“On my bad days she gives me a lot of space,” he says.
Because bipolar can take a long time to diagnose—there is an average six-year delay between onset and diagnosis, according to a 2016 study published in the Canadian Journal of Psychiatry—a lot of damage can be done to a relationship before proper help is found. That’s why Julie K. says she is thrilled there is increasing awareness about the disorder, and that people who are diagnosed in their teens and early 20s are able to enter into relationships much more educated about themselves and their behaviors than she was.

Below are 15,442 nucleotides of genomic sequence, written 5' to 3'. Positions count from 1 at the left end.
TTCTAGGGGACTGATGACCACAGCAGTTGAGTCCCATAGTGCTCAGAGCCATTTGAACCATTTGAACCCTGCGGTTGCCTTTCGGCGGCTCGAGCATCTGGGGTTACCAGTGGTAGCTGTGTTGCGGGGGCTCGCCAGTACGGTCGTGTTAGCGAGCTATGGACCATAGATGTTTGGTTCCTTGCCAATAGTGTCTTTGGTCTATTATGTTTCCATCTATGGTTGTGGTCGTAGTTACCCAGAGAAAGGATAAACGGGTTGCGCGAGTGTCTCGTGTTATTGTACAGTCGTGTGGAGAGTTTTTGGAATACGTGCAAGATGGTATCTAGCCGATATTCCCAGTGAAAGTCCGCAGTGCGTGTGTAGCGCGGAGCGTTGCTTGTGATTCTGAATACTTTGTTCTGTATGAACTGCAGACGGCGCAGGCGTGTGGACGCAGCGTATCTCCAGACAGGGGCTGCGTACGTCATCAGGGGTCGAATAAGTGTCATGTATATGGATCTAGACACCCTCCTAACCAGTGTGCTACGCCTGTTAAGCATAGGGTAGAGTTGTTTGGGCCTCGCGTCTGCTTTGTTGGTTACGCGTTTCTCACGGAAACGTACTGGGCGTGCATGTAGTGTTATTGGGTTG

“Thank goodness they can save themselves so much pain and heartache,” she says.
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Keeping bonds strong
Set boundaries early. “Have a conversation about boundaries during a calm period,” suggests Sharon Barrett, a clinical social worker and therapist from Toronto. Communicate clearly which values and behaviors are non-negotiable, such as verbal abuse or overspending, and spell out the consequences. “Without this, follow through, or boundary setting will be ineffective,” Barrett says.